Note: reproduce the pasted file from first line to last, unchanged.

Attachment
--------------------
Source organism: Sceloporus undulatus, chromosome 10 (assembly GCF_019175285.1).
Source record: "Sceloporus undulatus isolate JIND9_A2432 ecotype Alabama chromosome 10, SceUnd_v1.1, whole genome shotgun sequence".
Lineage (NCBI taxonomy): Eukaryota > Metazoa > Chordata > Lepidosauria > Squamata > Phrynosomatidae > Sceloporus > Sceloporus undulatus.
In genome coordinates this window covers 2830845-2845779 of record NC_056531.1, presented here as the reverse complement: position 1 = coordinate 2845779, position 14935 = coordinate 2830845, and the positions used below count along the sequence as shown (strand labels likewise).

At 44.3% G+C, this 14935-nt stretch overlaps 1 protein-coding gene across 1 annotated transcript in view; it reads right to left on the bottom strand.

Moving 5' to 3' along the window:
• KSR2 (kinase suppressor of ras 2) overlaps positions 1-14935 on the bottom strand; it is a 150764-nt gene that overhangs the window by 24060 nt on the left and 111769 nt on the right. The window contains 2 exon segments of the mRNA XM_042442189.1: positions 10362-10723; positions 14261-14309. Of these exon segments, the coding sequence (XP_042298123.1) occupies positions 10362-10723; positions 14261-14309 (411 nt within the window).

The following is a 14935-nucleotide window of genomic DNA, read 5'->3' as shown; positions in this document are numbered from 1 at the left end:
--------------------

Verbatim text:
Source organism: Sceloporus undulatus, chromosome 10 (assembly GCF_019175285.1).
Source record: "Sceloporus undulatus isolate JIND9_A2432 ecotype Alabama chromosome 10, SceUnd_v1.1, whole genome shotgun sequence".
Lineage (NCBI taxonomy): Eukaryota > Metazoa > Chordata > Lepidosauria > Squamata > Phrynosomatidae > Sceloporus > Sceloporus undulatus.
In genome coordinates this window covers 2830845-2845779 of record NC_056531.1, presented here as the reverse complement: position 1 = coordinate 2845779, position 14935 = coordinate 2830845, and the positions used below count along the sequence as shown (strand labels likewise).

At 44.3% G+C, this 14935-nt stretch overlaps 1 protein-coding gene across 1 annotated transcript in view; it reads right to left on the bottom strand.

Moving 5' to 3' along the window:
• KSR2 (kinase suppressor of ras 2) overlaps positions 1-14935 on the bottom strand; it is a 150764-nt gene that overhangs the window by 24060 nt on the left and 111769 nt on the right. The window contains 2 exon segments of the mRNA XM_042442189.1: positions 10362-10723; positions 14261-14309. Of these exon segments, the coding sequence (XP_042298123.1) occupies positions 10362-10723; positions 14261-14309 (411 nt within the window).

The following is a 14935-nucleotide window of genomic DNA, read 5'->3' as shown; positions in this document are numbered from 1 at the left end: